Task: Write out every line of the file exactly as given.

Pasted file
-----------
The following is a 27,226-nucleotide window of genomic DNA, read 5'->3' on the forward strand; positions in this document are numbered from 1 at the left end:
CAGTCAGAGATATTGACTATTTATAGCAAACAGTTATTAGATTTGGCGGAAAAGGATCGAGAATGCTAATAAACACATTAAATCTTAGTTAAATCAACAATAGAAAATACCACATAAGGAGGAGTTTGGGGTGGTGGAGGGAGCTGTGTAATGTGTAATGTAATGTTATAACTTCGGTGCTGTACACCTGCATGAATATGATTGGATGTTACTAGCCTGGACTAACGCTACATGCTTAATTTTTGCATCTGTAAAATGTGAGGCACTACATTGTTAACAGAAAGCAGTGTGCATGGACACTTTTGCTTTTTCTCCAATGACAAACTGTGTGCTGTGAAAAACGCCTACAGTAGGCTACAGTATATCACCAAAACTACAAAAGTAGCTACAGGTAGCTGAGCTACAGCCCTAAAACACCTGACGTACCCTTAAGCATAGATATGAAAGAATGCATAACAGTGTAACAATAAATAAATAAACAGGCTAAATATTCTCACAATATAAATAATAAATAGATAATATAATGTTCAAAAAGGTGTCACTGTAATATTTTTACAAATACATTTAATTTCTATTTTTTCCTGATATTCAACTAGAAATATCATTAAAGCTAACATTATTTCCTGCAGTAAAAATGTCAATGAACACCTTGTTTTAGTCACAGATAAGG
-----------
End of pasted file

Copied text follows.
The following is a 27,226-nucleotide window of genomic DNA, read 5'->3' on the forward strand; positions in this document are numbered from 1 at the left end:
CAGTCAGAGATATTGACTATTTATAGCAAACAGTTATTAGATTTGGCGGAAAAGGATCGAGAATGCTAATAAACACATTAAATCTTAGTTAAATCAACAATAGAAAATACCACATAAGGAGGAGTTTGGGGTGGTGGAGGGAGCTGTGTAATGTGTAATGTAATGTTATAACTTCGGTGCTGTACACCTGCATGAATATGATTGGATGTTACTAGCCTGGACTAACGCTACATGCTTAATTTTTGCATCTGTAAAATGTGAGGCACTACATTGTTAACAGAAAGCAGTGTGCATGGACACTTTTGCTTTTTCTCCAATGACAAACTGTGTGCTGTGAAAAACGCCTACAGTAGGCTACAGTATATCACCAAAACTACAAAAGTAGCTACAGGTAGCTGAGCTACAGCCCTAAAACACCTGACGTACCCTTAAGCATAGATATGAAAGAATGCATAACAGTGTAACAATAAATAAATAAACAGGCTAAATATTCTCACAATATAAATAATAAATAGATAATATAATGTTCAAAAAGGTGTCACTGTAATATTTTTACAAATACATTTAATTTCTATTTTTTCCTGATATTCAACTAGAAATATCATTAAAGCTAACATTATTTCCTGCAGTAAAAATGTCAATGAACACCTTGTTTTAGTCACAGATAAGG